I presume that driving north out of Agia Napa is something that few visitors bother to do; if they do, then they probably get as hopelessly lost as we did, and although I like a nice drive along the beach, it can get a little boring if you can't actually see the coast for hotels, fast food joints, and some stunning examples of why the architects who designed Cyprus's premier resort should be forced to explain themselves. Luckily we did end up eventually reaching the little town of Deryneia, some 10km north of Agia Napa, and I'm very glad we did.
It's interesting that Deryneia should be so close to Agia Napa, the chosen destination for holidaymakers who are only interested in the local culture if it wears a miniskirt and can down five double vodkas without chucking a whitey. 10km is not far, but Deryneia is right on the border with Turkey-occupied Northern Cyprus, and as with Nicosia, it's an amazing place to contemplate the fundamental divisions that split Cyprus in two.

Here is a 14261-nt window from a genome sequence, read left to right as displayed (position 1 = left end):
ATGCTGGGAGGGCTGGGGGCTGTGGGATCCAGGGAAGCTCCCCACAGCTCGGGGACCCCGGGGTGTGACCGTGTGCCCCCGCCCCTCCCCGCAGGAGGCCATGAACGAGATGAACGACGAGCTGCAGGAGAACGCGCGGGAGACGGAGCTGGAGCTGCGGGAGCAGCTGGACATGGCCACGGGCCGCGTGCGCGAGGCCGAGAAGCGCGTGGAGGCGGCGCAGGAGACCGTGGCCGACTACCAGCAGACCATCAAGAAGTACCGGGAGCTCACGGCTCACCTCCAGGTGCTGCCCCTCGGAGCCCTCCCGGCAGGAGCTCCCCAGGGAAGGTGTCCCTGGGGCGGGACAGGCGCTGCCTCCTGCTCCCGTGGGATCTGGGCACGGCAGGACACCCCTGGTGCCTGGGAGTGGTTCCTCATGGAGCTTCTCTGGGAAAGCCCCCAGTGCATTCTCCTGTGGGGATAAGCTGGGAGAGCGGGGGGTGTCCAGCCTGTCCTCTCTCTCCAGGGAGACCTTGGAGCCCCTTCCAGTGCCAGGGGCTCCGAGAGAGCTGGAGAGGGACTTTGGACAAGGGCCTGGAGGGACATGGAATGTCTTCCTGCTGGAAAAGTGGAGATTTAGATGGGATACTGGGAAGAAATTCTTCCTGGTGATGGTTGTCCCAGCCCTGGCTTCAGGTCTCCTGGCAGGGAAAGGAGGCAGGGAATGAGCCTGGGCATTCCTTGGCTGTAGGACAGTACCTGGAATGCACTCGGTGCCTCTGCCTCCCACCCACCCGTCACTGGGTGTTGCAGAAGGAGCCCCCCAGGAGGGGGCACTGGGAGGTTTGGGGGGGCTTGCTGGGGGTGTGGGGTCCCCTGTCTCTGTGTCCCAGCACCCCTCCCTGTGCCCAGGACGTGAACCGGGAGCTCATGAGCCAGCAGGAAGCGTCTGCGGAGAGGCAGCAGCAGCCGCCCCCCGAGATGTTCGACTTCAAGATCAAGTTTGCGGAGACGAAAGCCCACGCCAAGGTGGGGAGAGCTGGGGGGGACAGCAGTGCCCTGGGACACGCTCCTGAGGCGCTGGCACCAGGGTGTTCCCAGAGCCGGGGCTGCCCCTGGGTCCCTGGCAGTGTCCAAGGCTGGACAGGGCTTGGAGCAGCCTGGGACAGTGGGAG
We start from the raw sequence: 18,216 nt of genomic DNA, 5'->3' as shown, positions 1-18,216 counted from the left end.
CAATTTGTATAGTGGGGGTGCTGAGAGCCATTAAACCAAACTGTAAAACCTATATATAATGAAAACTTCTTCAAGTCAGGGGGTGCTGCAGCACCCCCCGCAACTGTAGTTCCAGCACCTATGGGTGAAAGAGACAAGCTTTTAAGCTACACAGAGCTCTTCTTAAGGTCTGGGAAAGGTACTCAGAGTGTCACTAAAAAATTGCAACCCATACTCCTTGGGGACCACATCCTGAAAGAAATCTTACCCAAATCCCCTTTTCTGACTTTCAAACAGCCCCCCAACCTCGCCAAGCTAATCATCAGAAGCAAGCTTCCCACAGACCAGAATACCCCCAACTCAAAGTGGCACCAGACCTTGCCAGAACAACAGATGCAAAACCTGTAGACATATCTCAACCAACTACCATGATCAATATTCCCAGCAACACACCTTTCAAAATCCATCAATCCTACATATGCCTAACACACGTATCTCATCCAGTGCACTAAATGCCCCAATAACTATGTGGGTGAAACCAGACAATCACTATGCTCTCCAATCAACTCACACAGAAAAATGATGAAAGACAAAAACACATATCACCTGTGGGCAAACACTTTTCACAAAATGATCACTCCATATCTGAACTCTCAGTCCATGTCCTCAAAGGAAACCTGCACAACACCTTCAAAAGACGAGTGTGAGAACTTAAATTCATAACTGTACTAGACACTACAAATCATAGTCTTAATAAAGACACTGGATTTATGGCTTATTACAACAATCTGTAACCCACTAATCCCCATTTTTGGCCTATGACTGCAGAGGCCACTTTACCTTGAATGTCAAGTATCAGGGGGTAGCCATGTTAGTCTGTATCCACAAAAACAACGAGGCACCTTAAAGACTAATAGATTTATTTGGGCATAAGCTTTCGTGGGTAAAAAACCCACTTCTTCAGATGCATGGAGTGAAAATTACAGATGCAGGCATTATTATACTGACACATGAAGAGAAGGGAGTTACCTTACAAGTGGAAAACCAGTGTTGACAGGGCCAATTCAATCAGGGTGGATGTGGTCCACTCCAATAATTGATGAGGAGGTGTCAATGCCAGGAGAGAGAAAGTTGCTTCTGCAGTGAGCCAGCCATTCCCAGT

As we drove into Deryneia, the weather seemed to get even bleaker, and by the time we pulled into the car park at the Cultural Centre for Occupied Ammochostos, the wind chill was utterly harrowing. Climbing the stairs onto the roof of the Cultural Centre was challenging, but it was worth it, for in the distance, blurred by the rain, was the abandoned suburb of Varosha, a symbol of how utterly devastating the partition of Cyprus has been.